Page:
White House mulls making NASA a center for federal cloud computing

A network that shares images and statistics with international partners and academics also could provide IT services to agencies as part of Obama's push to consolidate the government's tech infrastructure.

NASA and the Obama administration's top technology officer are considering a NASA cloud computing prototype to test the president's plan for agencies to outsource information technology services to a shared platform.

President Obama has called for slashing federal IT infrastructure costs by relying on cloud computing, a process where agencies pay for Internet access to shared hardware and software that is housed in an off-site data center.

One of those sites could be NASA. Officials at the space agency and the Office of Management and Budget have "broached the idea of NASA becoming an IT service provider," said Mike Hecker, NASA's associate chief information officer for architecture and infrastructure. But, "NASA as an IT service provider takes us into a new realm. We're still debating if that's a good idea or not."

NASA is developing a cloud computing model, called Nebula, to support some of its projects. For example, the agency uses Nebula to share NASA images and statistics with international partners and academic institutions. The system provides high-capacity computing, storage and network connectivity.

Federal CIO Vivek Kundra, Obama's top technology executive, is examining many alternatives for innovation in the cloud, including using Nebula as a centralized platform to service multiple agencies, OMB officials said. Chris Kemp, CIO at NASA's Ames Research Center, who is spearheading the program, is working with the federal government's cloud working group, officials added.

NASA has not committed to developing Nebula into a governmentwide cloud platform, Hecker emphasized. The agency's mission is to explore space and science for the benefit of the public, with IT serving as a tool to fulfill that mission, officials stressed.

"Providing IT services to others is not something the agency has historically done," he said. "However, cloud computing does provide some interesting opportunities and it is being discussed internally."

But given Ames' Silicon Valley location, the center's prowess in supercomputing and Nebula's compliance with federal IT standards, the platform could be a good fit for governmentwide cloud computing, analysts said.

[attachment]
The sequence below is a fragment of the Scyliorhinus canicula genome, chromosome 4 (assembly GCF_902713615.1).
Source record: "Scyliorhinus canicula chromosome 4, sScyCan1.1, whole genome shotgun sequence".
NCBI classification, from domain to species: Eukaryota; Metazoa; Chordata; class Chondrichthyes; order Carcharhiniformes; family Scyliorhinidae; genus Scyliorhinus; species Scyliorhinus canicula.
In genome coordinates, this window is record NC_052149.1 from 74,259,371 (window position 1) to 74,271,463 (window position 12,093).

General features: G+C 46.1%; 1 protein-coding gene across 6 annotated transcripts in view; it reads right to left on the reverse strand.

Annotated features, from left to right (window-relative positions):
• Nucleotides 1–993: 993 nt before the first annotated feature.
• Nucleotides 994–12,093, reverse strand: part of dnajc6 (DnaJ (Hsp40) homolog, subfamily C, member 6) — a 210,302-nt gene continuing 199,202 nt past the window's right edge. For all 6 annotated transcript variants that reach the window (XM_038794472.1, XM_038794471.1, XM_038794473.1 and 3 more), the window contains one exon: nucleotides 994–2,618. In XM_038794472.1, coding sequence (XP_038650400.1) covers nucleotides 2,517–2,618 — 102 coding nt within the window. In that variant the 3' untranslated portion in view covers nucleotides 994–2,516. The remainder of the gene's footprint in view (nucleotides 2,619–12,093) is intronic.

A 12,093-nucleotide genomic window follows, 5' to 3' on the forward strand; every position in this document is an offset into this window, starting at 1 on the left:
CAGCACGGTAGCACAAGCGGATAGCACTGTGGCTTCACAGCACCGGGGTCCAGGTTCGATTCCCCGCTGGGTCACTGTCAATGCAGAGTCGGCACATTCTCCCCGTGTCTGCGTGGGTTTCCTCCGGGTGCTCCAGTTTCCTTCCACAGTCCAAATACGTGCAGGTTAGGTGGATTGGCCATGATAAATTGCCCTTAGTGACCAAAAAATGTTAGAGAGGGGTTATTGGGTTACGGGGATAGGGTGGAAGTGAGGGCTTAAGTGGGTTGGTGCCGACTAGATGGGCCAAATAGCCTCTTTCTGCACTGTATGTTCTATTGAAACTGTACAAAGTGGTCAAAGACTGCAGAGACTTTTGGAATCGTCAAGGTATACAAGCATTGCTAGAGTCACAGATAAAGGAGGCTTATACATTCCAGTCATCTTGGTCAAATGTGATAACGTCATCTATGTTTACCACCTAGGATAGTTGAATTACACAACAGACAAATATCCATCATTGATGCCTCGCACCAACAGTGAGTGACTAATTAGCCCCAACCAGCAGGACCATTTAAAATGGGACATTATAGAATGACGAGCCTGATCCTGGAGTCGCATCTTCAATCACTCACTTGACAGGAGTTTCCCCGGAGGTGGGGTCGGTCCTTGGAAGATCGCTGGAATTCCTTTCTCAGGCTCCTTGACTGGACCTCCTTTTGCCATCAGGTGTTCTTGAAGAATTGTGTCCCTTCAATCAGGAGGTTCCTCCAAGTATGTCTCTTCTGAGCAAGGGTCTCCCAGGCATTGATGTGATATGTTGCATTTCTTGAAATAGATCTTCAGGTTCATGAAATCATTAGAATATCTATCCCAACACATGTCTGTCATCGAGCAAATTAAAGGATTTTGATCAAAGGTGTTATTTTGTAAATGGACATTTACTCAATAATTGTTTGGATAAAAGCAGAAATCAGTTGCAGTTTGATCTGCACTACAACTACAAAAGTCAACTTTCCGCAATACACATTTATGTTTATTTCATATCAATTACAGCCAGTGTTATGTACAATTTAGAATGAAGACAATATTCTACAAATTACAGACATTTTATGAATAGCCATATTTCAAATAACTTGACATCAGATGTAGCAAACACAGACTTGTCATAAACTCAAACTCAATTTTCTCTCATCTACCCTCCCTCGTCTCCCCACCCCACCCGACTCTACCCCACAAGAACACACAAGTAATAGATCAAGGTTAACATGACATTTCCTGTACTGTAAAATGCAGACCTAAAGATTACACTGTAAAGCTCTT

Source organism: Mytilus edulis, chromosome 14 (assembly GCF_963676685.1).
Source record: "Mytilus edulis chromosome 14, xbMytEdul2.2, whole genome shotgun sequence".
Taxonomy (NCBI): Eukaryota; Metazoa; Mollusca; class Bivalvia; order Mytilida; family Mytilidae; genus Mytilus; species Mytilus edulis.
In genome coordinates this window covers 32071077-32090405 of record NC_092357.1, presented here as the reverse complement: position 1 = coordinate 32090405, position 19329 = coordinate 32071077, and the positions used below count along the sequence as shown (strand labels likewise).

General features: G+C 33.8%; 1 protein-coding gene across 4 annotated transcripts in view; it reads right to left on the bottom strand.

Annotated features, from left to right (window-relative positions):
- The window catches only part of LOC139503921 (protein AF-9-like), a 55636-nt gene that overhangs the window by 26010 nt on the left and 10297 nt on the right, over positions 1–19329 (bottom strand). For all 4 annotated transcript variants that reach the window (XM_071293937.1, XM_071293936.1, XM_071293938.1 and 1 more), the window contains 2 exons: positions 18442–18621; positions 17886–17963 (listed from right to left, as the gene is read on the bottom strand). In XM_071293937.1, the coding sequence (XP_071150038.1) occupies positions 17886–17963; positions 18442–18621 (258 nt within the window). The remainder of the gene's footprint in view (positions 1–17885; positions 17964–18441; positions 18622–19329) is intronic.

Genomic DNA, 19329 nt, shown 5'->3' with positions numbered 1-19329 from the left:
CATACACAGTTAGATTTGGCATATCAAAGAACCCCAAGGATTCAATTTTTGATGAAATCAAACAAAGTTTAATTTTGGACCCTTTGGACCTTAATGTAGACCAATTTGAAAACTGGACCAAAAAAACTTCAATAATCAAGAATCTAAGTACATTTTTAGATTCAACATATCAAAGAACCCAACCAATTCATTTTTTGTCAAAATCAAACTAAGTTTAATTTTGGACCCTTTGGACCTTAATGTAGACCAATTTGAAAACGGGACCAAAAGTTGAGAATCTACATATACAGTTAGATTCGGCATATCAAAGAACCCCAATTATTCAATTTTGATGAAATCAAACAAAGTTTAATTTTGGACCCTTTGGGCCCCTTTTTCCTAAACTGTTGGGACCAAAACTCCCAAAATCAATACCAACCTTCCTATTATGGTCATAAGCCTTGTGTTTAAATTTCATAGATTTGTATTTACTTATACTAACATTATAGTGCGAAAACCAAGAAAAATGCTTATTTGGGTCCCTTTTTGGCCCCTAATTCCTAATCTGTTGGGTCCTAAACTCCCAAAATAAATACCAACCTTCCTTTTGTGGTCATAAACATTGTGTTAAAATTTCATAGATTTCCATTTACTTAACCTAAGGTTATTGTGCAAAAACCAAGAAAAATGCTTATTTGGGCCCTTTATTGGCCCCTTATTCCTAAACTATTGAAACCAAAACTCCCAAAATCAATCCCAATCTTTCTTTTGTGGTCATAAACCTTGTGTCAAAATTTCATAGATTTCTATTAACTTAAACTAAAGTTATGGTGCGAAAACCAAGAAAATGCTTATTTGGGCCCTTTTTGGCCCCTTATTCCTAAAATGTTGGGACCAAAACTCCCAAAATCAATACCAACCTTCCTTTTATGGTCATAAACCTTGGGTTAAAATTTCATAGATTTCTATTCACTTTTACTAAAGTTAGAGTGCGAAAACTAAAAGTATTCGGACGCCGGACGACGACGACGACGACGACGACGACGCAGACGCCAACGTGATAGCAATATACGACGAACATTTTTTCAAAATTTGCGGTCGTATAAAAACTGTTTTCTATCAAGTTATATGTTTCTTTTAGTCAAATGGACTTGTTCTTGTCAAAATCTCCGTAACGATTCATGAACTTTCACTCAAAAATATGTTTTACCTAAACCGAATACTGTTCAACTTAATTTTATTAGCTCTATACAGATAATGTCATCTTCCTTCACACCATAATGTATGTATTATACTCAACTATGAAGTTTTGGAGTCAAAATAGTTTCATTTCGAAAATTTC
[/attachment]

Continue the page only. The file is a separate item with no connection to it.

Nebula "could be used in a way to run some new applications on it, to see whether it would make sense," said Ben Pring, a research vice president at Gartner Research who studies cloud computing. "Absolutely it would be a good, smart thing to do that."

Obama's fiscal 2010 budget proposal envisions optimizing cloud computing by "scaling pilots to full capabilities and providing financial support to accelerate migration," the budget stated. The fiscal plan acknowledges the effort will involve upfront costs, but the expense should be more than offset by savings from consolidating data centers.

But the White House's drive to turn the federal IT infrastructure into a cloud-computing business model will entail an estimated 10-year migration because several hurdles first must be cleared, including inadequate data protection, the upfront costs, and overcoming the change-averse attitude of the federal bureaucracy, Pring said.

"The whole notion of cloud models is obviously being pushed from the top down, and I think that's to be applauded," he said. "Having said that, I think there's a significant journey ahead. Cloud isn't going to replace all preceding models anytime soon."

NASA is at the beginning of the journey. At present, the agency's IT systems are not centralized. It has about 70 data centers with various levels of efficiency and availability that NASA is trying to contract to two outsourced data centers.

The primary goal of concentrating IT operations is to improve IT security, Hecker said. Collaboration among employees and cost-cutting also are important objectives, he added.